Transportation for America is pleased to announce that Benito Pérez, a veteran of the District Department of Transportation in Washington, DC, is joining the staff as the new policy director.
The Transportation for America and Smart Growth America staff are pleased to welcome Benito to the team, and are excited to work together to help bring about urgently needed reforms to our country’s transportation policies. Benito begins work on June 7. Learn more about our new policy director with this short Q&A:
How did you get into transportation policy? What makes it interesting for you?
My passion for transportation started young, experiencing mobility and its influences on land use as a military child growing up in Europe. That led to my educational pursuits in urban planning, sociology, and engineering. I got into the transportation policy space at the Maryland State Highway Administration, working on equity and inclusion policy and implementation. There, I got to see firsthand how policy influences opportunities and life experiences in our communities. In Hampton Roads, I worked on long range planning, focused on facilitating a livable and sustainable transportation vision for the future and identifying not only the projects and resources to implement the vision, but policy tools to support and enhance the vision. I became intimately involved in District transportation policy in 2012 at DDOT, working a diverse portfolio involving curbside management, public transit, and public space. I joined the operations team in 2015 to reorient curbside operations to operate within the regulatory framework, and deliver an improved curbside experience for all users by considering issues of inclusion.
With your local, city-based perspective, how have you seen the rubber meet the road with federal transportation policy in DC? What needs to change with federal policy to better meet the needs of cities of all sizes? What’s good about it?
All transportation is local and it impacts everyone. Transportation moves the goods we consume and get us around within and between our communities. However, federal transportation policy doesn’t always line up with what’s needed on the local level. At DDOT, I was involved with creating a more accessible transportation system, from the curb to the cycletrack. However, federal accessibility policies and guidelines are still very suburban and auto-oriented, making it a challenge to implement and accommodate in a dynamic, intense city environment. One of the ways we tackled that challenge was to partner with other peer cities and federal agencies in an effort to adapt federal transportation policy to the diverse unique community experiences—one of the key aims of the Smart Cities Collaborative at T4America that I was able to participate in while at DDOT.
What are some issues that policymakers should be paying very careful attention to right now, but are not currently thinking about?
There is a lot of change happening in transportation right now, especially thanks to technology. However, it’s important to focus on the basics of transportation system management versus the shiny new technology. Things like state of good repair and asset management programs. However, even more importantly, is rethinking how transportation impacts the end user. So issues such as accessibility, inclusionary and participatory planning/involvement in transportation decisions are critical to be on the same page across the country, ensuring that transportation is developed and managed for all.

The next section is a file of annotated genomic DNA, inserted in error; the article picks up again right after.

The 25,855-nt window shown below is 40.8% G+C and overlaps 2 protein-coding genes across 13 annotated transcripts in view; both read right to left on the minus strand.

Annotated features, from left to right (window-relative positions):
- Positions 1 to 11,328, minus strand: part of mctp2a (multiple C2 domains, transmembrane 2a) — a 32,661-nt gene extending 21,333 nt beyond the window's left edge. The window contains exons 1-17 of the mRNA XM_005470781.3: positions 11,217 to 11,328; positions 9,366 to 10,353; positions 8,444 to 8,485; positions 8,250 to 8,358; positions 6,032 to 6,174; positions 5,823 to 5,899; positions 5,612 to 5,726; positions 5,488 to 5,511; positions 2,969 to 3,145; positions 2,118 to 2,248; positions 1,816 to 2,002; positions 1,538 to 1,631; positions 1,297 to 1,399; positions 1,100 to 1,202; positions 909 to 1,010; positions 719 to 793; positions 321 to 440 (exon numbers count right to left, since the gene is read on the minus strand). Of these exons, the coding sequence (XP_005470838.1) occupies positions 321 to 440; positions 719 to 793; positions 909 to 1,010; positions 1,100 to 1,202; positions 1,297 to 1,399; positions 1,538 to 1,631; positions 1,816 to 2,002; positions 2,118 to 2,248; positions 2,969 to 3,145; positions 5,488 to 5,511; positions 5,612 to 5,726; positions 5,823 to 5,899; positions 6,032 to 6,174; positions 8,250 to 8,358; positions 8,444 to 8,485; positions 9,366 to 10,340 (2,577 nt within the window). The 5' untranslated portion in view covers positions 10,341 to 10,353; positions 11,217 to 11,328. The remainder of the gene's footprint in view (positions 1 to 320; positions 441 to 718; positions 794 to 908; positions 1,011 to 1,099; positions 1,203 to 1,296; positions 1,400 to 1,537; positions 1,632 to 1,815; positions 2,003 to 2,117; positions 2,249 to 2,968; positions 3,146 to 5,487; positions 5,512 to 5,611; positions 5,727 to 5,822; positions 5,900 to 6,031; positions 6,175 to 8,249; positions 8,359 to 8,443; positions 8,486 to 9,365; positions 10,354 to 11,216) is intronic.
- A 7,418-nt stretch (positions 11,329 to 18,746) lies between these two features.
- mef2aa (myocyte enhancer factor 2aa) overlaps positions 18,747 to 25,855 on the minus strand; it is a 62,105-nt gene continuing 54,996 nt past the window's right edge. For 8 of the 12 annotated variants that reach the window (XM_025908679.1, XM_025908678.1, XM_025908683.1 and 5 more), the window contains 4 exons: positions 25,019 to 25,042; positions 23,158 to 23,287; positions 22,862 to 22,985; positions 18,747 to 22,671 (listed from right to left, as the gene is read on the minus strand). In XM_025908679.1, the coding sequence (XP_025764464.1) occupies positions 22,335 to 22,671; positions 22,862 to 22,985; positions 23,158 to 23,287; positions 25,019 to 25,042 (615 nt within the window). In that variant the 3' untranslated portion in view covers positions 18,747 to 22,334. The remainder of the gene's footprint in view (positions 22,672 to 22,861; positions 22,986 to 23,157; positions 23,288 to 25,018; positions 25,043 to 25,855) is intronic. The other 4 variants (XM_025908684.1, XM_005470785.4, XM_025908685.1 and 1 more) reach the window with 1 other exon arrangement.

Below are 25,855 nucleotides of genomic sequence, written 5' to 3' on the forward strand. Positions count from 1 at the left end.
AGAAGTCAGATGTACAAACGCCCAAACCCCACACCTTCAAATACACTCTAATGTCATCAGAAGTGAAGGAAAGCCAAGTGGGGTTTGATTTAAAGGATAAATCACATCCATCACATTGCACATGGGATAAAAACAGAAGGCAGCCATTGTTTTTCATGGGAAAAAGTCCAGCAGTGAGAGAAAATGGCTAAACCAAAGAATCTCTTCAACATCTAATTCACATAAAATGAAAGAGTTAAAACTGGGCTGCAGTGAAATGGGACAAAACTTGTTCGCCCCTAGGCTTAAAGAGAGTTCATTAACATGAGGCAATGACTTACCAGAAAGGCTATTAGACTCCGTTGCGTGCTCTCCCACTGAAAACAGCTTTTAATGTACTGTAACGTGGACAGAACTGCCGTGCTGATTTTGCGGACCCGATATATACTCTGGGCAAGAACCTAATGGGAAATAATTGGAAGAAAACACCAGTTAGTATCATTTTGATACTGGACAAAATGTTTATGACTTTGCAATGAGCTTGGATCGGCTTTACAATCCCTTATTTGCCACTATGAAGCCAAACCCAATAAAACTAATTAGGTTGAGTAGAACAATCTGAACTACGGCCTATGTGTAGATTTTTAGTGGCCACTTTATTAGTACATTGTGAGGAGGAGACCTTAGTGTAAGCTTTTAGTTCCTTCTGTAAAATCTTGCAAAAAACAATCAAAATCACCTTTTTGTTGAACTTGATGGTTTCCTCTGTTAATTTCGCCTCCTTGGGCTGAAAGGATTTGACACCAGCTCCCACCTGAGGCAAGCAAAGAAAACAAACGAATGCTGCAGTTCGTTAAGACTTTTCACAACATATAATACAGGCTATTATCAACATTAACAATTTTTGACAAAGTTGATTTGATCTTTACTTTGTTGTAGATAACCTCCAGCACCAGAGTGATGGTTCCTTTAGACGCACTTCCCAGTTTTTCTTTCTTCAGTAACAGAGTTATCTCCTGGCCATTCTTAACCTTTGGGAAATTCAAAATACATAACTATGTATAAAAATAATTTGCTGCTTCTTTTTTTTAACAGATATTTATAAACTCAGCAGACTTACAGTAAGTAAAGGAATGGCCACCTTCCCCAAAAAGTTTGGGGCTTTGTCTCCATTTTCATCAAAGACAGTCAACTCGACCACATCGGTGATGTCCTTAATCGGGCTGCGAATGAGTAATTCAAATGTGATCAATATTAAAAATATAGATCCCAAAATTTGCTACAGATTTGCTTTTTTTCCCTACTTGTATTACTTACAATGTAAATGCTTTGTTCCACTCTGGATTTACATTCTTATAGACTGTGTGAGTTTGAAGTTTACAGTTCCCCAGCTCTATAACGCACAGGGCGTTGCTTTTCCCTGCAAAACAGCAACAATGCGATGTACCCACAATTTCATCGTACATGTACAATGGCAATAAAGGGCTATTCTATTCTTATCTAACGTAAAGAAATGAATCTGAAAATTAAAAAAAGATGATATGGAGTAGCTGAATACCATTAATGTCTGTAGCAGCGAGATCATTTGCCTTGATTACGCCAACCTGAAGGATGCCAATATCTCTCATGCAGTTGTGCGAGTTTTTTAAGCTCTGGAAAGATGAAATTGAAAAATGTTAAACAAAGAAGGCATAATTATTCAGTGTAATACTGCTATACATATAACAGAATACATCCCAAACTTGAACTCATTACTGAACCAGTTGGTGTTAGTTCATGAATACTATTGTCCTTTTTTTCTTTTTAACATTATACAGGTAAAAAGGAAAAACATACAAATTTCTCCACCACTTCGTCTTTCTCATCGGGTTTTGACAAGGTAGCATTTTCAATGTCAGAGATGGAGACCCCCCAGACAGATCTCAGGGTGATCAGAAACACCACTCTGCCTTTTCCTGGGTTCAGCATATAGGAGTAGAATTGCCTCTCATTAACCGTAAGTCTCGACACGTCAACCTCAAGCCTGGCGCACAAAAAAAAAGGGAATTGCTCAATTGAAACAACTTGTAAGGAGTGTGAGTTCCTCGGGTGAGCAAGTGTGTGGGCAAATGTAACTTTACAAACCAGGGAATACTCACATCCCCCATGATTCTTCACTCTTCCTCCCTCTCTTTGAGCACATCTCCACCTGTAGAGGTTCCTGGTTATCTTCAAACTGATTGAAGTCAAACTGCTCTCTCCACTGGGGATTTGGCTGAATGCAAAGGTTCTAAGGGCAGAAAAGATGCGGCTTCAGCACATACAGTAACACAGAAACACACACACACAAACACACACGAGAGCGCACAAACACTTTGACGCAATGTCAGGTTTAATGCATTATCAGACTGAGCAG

You are arriving at T4America at a very interesting time, with both an infrastructure bill moving as well as long-term reauthorization proposals from the House and the Senate. Do you feel like the debate over transportation and infrastructure has changed?
It is an exciting time to be joining T4America. There are many new ideas and concepts being discussed in the transportation and infrastructure debates on Capitol Hill. However, the central discussion points remain the same. Legislators need to focus more on how to maintain, increase, and enhance mobility in their community to stimulate economic opportunities. And then how to balance those localized aspirations with the need to deliver a federal transportation program that collectively benefits the greater national good.
The ultimate point of transportation policy is to manage our transportation system and orient it toward specific outcomes and goals. Similarly to how T4America’s third principle proposes measuring “access to jobs and services” as a core way to measure whether or not the system is working. That kind of focus is what I’m eager to bring to these debates on Capitol Hill.
More about Benito
Benito O. Pérez, AICP CTP CPM CAPP (he/him) is the Policy Director of Transportation for America. He previously served in various roles at the District Department of Transportation since 2012, which included Curbside Management & Operations Planning Manager, Curbside Management Planner, and Transportation Policy Specialist. During his DDOT tenure, he worked on and managed a team involved with creating, accessing, analyzing, visualizing, disseminating, and working with stakeholders to leverage data for policy development, resource allocation, and operations management of the District’s curbside and its intersection with the greater transportation network. Prior to DDOT, he was a Transportation Engineer with the Hampton Roads Transportation Planning Organization, working on long range transportation planning and its intersection with active transportation and land use. Additionally, he previously worked with the Maryland State Highway Administration, working on equity and inclusion issues in transportation. Mr. Pérez earned his Master of Arts in Urban Planning and Master of Science in Civil Engineering from the University of Florida in 2009.
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